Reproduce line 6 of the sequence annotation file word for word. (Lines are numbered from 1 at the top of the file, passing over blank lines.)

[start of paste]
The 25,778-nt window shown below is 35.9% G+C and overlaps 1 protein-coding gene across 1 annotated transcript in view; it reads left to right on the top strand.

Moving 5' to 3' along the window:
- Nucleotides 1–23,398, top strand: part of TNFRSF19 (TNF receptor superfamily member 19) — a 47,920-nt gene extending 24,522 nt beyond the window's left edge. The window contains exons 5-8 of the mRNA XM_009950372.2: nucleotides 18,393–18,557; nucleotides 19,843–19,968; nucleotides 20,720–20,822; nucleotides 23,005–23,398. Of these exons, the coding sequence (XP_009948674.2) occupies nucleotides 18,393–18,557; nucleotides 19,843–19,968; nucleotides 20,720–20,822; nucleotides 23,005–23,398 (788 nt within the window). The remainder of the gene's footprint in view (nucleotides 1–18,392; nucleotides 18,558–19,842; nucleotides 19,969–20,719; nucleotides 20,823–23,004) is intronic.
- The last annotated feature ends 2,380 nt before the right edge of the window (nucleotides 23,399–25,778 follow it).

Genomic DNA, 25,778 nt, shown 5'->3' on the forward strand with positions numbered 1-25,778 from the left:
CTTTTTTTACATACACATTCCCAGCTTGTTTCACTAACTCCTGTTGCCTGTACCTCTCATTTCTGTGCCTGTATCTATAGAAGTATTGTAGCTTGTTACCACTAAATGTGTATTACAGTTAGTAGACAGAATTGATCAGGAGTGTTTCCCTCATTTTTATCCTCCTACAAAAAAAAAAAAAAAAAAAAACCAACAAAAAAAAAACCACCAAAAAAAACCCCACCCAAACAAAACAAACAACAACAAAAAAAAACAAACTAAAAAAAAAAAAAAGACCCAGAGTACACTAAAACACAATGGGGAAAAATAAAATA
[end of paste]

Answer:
CTTTTTTTACATACACATTCCCAGCTTGTTTCACTAACTCCTGTTGCCTGTACCTCTCATTTCTGTGCCTGTATCTATAGAAGTATTGTAGCTTGTTACCACTAAATGTGTATTACAGTTAGTAGACAGAATTGATCAGGAGTGTTTCCCTCATTTTTATCCTCCTACAAAAAAAAAAAAAAAAAAAAACCAACAAAAAAAAAACCACCAAAAAAAACCCCACCCAAACAAAACAAACAACAACAAAAAAAAACAAACTAAAAAAAAAAAAAAGACCCAGAGTACACTAAAACACAATGGGGAAAAATAAAATA